Our Health

Prostate Cancer Prevention Trial Opens

Information Submitted

by Eula Jones

Healthy men age 55 and older are needed for the largest-ever prostate

cancer prevention study, launched by the National

Cancer Institute (NCI) and a network of researchers known as the Southwest Oncology Group (SWOG). The Selenium and Vitamin E Cancer Prevention Trial, or SELECT, will determine if these two dietary supplements can protect against

prostate cancer, the most common form of cancer, after skin cancer, in men. The study will include a total of 32,400 men. More than 400 sites in the United States, Puerto Rico, and Canada are recruiting participants for SELECT, which will take up to 12 years to complete. SELECT is the first study designed to look specifically at the effects of vitamin E and selenium in preventing prostate cancer. Selenium and vitamin E, both naturally occurring nutrients, are antioxidants capable of neutralizing toxins known as "free radicals" that might otherwise damage the genetic material of cells and possibly lead to cancer. Previous research with vitamin E and selenium suggested that these nutrients might prevent prostate cancer. During this year alone, prostate cancer will be diagnosed in about 198,100 Americans and more than 31,500 men are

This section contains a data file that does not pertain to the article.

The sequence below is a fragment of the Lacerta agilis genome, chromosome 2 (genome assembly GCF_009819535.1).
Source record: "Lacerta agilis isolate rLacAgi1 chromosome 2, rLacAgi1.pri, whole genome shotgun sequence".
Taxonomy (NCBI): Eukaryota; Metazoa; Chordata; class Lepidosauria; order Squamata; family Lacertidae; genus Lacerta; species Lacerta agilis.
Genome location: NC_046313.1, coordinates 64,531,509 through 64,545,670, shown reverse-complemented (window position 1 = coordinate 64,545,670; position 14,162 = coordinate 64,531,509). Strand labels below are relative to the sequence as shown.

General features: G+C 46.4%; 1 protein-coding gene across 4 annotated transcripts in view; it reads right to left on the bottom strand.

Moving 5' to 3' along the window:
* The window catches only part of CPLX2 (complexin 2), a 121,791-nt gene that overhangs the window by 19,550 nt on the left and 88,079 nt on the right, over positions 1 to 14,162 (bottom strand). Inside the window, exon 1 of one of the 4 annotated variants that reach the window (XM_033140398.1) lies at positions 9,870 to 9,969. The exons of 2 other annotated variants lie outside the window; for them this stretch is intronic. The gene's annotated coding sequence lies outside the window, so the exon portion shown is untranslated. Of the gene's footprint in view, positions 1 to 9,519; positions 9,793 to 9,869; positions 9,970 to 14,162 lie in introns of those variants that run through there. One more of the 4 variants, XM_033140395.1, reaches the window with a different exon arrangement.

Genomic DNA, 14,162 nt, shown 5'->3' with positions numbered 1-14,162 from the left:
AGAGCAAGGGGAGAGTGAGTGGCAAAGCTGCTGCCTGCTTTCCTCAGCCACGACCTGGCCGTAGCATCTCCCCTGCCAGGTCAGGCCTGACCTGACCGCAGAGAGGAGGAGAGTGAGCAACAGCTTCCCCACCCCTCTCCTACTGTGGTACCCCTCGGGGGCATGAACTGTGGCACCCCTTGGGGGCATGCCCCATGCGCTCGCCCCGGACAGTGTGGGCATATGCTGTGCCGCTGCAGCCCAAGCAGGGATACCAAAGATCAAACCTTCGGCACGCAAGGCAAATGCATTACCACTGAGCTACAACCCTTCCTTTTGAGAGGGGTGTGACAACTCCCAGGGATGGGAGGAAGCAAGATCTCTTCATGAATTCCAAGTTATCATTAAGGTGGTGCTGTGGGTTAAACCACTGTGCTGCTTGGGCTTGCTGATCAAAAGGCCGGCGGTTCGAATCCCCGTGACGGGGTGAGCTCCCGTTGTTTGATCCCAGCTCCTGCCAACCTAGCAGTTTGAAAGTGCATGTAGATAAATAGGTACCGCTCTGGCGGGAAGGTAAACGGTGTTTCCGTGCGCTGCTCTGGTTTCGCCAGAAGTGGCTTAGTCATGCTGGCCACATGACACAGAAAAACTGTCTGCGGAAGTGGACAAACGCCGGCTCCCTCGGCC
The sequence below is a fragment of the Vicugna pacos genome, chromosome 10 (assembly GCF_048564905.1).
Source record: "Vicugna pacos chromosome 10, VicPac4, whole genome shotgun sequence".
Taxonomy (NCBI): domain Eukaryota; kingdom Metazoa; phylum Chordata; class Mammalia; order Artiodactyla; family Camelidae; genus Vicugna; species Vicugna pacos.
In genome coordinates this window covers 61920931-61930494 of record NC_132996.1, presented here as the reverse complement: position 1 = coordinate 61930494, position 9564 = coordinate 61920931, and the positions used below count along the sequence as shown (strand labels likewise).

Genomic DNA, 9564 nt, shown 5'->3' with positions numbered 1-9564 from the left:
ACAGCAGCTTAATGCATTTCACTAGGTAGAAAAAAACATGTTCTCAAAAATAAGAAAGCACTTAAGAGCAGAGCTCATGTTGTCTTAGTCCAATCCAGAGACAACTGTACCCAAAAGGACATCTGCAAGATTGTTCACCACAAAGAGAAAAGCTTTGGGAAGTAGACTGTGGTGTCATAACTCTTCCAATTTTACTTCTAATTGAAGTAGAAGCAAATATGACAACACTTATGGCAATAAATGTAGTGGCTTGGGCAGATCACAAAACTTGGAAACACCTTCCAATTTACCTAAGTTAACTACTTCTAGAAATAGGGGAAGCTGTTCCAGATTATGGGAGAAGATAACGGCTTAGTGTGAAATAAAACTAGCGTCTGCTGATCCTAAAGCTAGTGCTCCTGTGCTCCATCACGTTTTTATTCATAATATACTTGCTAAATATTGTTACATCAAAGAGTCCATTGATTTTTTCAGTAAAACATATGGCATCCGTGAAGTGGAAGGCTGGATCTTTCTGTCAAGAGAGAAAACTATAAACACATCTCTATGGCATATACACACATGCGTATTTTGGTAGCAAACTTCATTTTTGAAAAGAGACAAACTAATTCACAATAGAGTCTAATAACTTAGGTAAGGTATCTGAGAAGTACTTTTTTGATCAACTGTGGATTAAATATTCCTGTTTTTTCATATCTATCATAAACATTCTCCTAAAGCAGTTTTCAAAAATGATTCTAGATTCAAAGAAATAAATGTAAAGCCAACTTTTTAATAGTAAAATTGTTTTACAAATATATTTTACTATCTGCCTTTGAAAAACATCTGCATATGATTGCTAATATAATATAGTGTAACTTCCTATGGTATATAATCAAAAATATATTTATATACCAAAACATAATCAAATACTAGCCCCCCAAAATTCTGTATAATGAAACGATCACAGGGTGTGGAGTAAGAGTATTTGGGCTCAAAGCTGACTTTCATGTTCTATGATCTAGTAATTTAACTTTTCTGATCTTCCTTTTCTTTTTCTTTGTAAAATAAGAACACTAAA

expected to die of the disease. Risk factors for the disease include being over age 55, being black, or having a father or brother with prostate cancer. African-American men, age 50 and up are encouraged to join this trial, since they have the highest incidence of prostate cancer in the world and tend to get this disease at an earlier age.

For more information about SELECT and a list of participating centers: In the United States (including Puerto Rico), call the National Cancer Institute's Cancer Information Service at 1-800-4-CANCER (1-800-422-6237) for information in English or Spanish. The number for callers with TTY equipment is 1-800-332-8615. In Canada, call the Canadian Cancer Society's Cancer Information Service at 1-888-939-3333 for information in English or French. Visit NCI's Web site at http://cancer.gov/select